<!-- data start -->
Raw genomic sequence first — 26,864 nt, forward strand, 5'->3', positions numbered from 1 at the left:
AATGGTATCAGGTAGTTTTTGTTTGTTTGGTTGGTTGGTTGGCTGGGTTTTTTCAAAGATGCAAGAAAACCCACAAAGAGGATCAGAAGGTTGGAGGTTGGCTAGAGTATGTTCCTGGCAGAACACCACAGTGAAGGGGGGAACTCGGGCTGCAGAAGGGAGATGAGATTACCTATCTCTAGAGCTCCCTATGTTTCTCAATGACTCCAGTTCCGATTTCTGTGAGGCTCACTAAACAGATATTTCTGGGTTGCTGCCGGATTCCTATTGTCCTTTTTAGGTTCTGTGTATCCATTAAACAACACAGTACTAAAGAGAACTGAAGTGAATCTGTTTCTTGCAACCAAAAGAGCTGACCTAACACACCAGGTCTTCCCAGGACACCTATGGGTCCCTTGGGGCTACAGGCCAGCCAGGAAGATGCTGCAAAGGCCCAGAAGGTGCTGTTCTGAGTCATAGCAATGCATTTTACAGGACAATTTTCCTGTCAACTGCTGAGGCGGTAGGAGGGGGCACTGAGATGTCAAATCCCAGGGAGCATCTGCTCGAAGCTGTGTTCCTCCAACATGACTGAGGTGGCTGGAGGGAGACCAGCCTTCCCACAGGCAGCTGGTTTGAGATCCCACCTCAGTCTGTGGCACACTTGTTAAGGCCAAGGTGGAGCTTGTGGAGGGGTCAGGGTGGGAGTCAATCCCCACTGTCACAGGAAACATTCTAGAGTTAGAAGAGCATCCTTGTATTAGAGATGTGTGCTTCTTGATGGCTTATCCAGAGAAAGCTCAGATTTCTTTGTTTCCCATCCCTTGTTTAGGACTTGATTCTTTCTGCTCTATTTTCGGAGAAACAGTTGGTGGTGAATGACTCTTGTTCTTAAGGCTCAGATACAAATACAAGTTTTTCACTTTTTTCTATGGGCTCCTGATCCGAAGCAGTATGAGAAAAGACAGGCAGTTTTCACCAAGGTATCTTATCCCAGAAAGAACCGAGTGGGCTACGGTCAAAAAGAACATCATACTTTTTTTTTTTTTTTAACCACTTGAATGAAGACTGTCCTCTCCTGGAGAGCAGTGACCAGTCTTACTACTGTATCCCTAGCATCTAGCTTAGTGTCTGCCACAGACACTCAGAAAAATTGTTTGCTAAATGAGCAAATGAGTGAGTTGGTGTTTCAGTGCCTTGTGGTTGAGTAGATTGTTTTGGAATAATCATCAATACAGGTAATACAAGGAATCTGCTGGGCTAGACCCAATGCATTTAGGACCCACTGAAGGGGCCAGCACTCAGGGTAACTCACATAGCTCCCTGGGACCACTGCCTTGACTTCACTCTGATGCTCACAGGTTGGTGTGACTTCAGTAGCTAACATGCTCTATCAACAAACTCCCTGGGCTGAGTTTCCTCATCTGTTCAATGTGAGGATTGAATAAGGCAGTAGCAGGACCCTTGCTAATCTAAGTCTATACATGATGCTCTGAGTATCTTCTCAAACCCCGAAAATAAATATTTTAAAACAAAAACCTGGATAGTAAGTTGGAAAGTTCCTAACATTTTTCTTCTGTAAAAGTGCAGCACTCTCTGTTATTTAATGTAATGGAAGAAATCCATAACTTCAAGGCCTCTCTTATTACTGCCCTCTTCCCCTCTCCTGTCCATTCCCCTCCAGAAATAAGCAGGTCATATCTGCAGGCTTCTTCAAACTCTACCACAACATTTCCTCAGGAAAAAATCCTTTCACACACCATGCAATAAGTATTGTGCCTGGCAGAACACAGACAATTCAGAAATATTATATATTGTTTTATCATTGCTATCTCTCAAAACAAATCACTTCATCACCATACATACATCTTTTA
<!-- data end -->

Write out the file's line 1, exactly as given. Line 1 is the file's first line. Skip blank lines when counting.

Raw genomic sequence first — 26,864 nt, forward strand, 5'->3', positions numbered from 1 at the left: